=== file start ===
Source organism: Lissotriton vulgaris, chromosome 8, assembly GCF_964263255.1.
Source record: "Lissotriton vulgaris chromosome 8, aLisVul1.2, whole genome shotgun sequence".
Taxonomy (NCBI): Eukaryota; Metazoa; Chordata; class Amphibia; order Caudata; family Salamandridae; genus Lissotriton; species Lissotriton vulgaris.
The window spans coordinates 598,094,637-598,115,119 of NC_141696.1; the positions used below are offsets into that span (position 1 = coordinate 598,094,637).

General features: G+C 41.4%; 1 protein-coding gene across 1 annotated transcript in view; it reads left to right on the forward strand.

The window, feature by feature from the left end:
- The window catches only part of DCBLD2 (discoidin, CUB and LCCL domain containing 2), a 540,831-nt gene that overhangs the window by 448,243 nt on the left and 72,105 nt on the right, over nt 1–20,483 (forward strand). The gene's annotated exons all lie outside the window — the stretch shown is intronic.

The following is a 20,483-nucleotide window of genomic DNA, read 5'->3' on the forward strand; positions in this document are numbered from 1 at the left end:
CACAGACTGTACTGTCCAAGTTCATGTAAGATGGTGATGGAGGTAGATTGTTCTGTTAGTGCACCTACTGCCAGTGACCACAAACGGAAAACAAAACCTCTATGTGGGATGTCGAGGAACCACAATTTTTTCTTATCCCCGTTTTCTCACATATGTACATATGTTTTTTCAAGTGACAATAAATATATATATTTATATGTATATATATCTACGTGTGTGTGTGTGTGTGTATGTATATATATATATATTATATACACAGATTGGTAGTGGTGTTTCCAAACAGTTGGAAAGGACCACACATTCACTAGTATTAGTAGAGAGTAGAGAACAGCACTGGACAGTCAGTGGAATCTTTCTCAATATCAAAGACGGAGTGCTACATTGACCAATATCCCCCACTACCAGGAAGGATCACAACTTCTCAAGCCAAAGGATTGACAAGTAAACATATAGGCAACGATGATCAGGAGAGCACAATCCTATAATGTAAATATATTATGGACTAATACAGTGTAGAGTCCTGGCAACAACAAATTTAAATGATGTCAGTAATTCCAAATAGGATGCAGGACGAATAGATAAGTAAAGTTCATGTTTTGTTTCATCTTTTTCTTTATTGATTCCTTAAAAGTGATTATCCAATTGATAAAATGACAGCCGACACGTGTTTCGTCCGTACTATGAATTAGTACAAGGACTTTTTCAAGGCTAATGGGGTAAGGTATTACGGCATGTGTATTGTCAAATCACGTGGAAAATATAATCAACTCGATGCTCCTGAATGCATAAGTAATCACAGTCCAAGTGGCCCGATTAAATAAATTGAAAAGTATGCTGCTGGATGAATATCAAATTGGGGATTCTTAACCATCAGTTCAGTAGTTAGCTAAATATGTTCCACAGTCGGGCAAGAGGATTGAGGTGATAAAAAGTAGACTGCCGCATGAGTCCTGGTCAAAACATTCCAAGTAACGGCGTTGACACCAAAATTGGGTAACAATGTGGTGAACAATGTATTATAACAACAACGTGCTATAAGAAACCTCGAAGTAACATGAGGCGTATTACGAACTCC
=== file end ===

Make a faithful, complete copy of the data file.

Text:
Source organism: Lissotriton vulgaris, chromosome 8, assembly GCF_964263255.1.
Source record: "Lissotriton vulgaris chromosome 8, aLisVul1.2, whole genome shotgun sequence".
Taxonomy (NCBI): Eukaryota; Metazoa; Chordata; class Amphibia; order Caudata; family Salamandridae; genus Lissotriton; species Lissotriton vulgaris.
The window spans coordinates 598,094,637-598,115,119 of NC_141696.1; the positions used below are offsets into that span (position 1 = coordinate 598,094,637).

General features: G+C 41.4%; 1 protein-coding gene across 1 annotated transcript in view; it reads left to right on the forward strand.

The window, feature by feature from the left end:
- The window catches only part of DCBLD2 (discoidin, CUB and LCCL domain containing 2), a 540,831-nt gene that overhangs the window by 448,243 nt on the left and 72,105 nt on the right, over nt 1–20,483 (forward strand). The gene's annotated exons all lie outside the window — the stretch shown is intronic.

The following is a 20,483-nucleotide window of genomic DNA, read 5'->3' on the forward strand; positions in this document are numbered from 1 at the left end:
CACAGACTGTACTGTCCAAGTTCATGTAAGATGGTGATGGAGGTAGATTGTTCTGTTAGTGCACCTACTGCCAGTGACCACAAACGGAAAACAAAACCTCTATGTGGGATGTCGAGGAACCACAATTTTTTCTTATCCCCGTTTTCTCACATATGTACATATGTTTTTTCAAGTGACAATAAATATATATATTTATATGTATATATATCTACGTGTGTGTGTGTGTGTGTATGTATATATATATATATTATATACACAGATTGGTAGTGGTGTTTCCAAACAGTTGGAAAGGACCACACATTCACTAGTATTAGTAGAGAGTAGAGAACAGCACTGGACAGTCAGTGGAATCTTTCTCAATATCAAAGACGGAGTGCTACATTGACCAATATCCCCCACTACCAGGAAGGATCACAACTTCTCAAGCCAAAGGATTGACAAGTAAACATATAGGCAACGATGATCAGGAGAGCACAATCCTATAATGTAAATATATTATGGACTAATACAGTGTAGAGTCCTGGCAACAACAAATTTAAATGATGTCAGTAATTCCAAATAGGATGCAGGACGAATAGATAAGTAAAGTTCATGTTTTGTTTCATCTTTTTCTTTATTGATTCCTTAAAAGTGATTATCCAATTGATAAAATGACAGCCGACACGTGTTTCGTCCGTACTATGAATTAGTACAAGGACTTTTTCAAGGCTAATGGGGTAAGGTATTACGGCATGTGTATTGTCAAATCACGTGGAAAATATAATCAACTCGATGCTCCTGAATGCATAAGTAATCACAGTCCAAGTGGCCCGATTAAATAAATTGAAAAGTATGCTGCTGGATGAATATCAAATTGGGGATTCTTAACCATCAGTTCAGTAGTTAGCTAAATATGTTCCACAGTCGGGCAAGAGGATTGAGGTGATAAAAAGTAGACTGCCGCATGAGTCCTGGTCAAAACATTCCAAGTAACGGCGTTGACACCAAAATTGGGTAACAATGTGGTGAACAATGTATTATAACAACAACGTGCTATAAGAAACCTCGAAGTAACATGAGGCGTATTACGAACTCC